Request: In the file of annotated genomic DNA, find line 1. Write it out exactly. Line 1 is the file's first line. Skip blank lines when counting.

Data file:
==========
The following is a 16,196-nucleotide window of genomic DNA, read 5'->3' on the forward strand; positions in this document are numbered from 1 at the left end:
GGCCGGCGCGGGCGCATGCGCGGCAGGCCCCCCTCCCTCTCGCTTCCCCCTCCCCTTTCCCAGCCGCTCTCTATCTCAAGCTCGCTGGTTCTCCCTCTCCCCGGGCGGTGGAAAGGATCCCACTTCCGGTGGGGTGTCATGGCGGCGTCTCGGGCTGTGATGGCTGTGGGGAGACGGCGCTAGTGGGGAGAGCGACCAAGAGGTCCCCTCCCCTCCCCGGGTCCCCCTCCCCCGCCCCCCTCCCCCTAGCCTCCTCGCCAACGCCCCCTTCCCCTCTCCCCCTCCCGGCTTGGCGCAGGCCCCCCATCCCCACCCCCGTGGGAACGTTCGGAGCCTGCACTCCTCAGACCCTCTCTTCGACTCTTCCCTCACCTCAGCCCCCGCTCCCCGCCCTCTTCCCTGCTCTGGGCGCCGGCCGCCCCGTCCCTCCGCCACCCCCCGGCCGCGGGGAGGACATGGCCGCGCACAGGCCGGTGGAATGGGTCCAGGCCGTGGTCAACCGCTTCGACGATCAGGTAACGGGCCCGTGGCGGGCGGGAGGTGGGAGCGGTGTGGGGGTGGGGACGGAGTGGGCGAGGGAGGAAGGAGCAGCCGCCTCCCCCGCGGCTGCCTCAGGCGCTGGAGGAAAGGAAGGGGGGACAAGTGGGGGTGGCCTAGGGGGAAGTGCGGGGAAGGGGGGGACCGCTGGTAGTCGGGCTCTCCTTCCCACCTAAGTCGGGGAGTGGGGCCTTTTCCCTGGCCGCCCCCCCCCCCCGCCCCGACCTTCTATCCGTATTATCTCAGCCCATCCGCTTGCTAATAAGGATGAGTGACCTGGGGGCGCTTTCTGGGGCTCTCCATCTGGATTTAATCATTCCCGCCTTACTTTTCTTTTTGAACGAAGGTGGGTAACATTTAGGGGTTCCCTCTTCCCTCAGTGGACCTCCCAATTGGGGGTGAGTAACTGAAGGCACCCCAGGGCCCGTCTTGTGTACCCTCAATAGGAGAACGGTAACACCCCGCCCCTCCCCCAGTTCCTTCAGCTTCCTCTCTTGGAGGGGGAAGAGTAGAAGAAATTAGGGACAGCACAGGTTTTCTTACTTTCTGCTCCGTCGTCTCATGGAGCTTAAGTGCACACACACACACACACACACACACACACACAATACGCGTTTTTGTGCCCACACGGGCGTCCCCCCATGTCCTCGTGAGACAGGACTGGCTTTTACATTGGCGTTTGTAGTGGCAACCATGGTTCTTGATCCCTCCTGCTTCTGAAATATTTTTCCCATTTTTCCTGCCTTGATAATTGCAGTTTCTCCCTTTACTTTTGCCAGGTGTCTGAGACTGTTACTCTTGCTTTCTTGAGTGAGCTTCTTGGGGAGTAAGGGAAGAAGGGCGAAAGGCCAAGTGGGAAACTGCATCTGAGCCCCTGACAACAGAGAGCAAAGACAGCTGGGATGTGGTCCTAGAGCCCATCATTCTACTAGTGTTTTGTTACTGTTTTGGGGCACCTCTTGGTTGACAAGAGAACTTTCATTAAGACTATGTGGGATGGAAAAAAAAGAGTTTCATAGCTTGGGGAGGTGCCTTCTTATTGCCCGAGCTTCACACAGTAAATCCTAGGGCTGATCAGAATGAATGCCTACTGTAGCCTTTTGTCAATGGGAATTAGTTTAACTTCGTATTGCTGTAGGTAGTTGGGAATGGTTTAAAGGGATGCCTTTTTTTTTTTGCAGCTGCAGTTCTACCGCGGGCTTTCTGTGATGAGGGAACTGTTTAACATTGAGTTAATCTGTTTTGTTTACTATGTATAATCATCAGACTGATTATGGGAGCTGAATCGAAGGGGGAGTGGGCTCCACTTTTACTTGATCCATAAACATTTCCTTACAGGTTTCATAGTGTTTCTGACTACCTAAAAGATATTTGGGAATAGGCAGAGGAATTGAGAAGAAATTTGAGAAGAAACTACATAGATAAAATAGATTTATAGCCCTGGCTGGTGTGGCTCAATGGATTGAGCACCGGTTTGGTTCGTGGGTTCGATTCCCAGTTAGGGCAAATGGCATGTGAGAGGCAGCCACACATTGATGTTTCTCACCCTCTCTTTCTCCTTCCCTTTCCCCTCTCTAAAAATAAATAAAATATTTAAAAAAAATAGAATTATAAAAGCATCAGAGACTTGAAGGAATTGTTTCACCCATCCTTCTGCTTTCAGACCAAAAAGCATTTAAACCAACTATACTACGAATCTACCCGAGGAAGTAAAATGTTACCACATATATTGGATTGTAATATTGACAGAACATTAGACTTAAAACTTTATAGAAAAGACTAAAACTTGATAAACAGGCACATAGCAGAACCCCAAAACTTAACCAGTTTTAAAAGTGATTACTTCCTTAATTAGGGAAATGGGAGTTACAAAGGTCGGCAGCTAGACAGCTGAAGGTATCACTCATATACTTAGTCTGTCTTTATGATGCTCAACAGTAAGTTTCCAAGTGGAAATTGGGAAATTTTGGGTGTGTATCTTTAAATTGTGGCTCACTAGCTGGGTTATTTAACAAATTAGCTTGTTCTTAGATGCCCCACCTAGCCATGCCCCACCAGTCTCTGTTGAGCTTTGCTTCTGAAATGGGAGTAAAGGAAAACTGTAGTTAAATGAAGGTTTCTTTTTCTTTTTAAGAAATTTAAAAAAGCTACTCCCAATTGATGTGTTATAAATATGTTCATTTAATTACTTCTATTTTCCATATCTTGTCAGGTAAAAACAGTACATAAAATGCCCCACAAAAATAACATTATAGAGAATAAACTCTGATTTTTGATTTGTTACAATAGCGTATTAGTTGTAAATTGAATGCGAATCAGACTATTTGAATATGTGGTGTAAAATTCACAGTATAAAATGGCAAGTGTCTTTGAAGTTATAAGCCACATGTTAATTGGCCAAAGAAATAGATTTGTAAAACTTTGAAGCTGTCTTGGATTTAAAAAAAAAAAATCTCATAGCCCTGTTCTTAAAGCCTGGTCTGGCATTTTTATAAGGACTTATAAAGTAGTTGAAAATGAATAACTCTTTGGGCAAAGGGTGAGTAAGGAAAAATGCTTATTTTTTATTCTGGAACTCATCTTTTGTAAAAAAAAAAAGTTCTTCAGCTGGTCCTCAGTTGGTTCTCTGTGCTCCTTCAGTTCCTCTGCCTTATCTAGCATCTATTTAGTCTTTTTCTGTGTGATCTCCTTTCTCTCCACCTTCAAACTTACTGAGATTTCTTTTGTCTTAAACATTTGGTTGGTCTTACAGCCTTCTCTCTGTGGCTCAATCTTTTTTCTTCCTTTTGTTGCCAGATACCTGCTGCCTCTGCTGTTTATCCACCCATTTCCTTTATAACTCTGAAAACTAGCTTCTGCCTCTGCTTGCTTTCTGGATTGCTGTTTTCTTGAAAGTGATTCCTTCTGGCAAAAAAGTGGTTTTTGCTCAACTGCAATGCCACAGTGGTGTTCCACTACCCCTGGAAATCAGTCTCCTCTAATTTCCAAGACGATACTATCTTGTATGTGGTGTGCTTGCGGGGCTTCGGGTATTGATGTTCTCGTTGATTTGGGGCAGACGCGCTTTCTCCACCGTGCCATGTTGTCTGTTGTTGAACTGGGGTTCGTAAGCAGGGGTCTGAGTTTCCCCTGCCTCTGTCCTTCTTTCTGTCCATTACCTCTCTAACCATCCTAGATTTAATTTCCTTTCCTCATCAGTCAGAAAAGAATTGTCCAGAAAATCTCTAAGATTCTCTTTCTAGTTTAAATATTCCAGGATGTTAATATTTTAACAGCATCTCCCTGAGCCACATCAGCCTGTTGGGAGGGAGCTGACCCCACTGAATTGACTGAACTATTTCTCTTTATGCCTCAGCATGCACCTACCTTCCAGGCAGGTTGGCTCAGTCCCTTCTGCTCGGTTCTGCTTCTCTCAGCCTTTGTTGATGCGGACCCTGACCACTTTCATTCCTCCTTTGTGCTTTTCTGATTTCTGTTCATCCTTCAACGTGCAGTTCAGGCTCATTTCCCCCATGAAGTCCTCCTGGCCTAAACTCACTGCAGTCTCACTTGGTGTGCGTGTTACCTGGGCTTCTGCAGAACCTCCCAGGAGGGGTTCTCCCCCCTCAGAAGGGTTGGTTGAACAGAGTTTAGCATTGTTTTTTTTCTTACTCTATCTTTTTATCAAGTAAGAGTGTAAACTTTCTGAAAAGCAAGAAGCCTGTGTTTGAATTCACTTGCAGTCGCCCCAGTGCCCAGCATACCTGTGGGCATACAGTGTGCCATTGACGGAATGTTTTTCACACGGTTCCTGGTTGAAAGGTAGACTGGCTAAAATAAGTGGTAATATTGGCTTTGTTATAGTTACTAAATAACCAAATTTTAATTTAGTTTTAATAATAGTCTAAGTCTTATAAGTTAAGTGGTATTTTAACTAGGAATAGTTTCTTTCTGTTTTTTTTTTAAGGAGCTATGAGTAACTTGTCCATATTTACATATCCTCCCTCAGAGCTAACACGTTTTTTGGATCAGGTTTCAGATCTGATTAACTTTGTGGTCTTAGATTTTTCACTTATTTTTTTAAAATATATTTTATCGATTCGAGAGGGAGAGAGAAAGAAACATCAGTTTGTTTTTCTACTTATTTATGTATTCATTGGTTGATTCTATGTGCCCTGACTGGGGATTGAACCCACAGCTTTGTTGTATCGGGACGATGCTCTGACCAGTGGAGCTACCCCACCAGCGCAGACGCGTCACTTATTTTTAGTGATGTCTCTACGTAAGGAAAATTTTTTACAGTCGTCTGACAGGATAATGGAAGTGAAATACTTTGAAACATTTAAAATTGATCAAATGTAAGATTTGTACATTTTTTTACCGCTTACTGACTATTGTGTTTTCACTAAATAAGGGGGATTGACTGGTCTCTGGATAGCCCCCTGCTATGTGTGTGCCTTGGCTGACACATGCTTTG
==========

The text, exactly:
The following is a 16,196-nucleotide window of genomic DNA, read 5'->3' on the forward strand; positions in this document are numbered from 1 at the left end: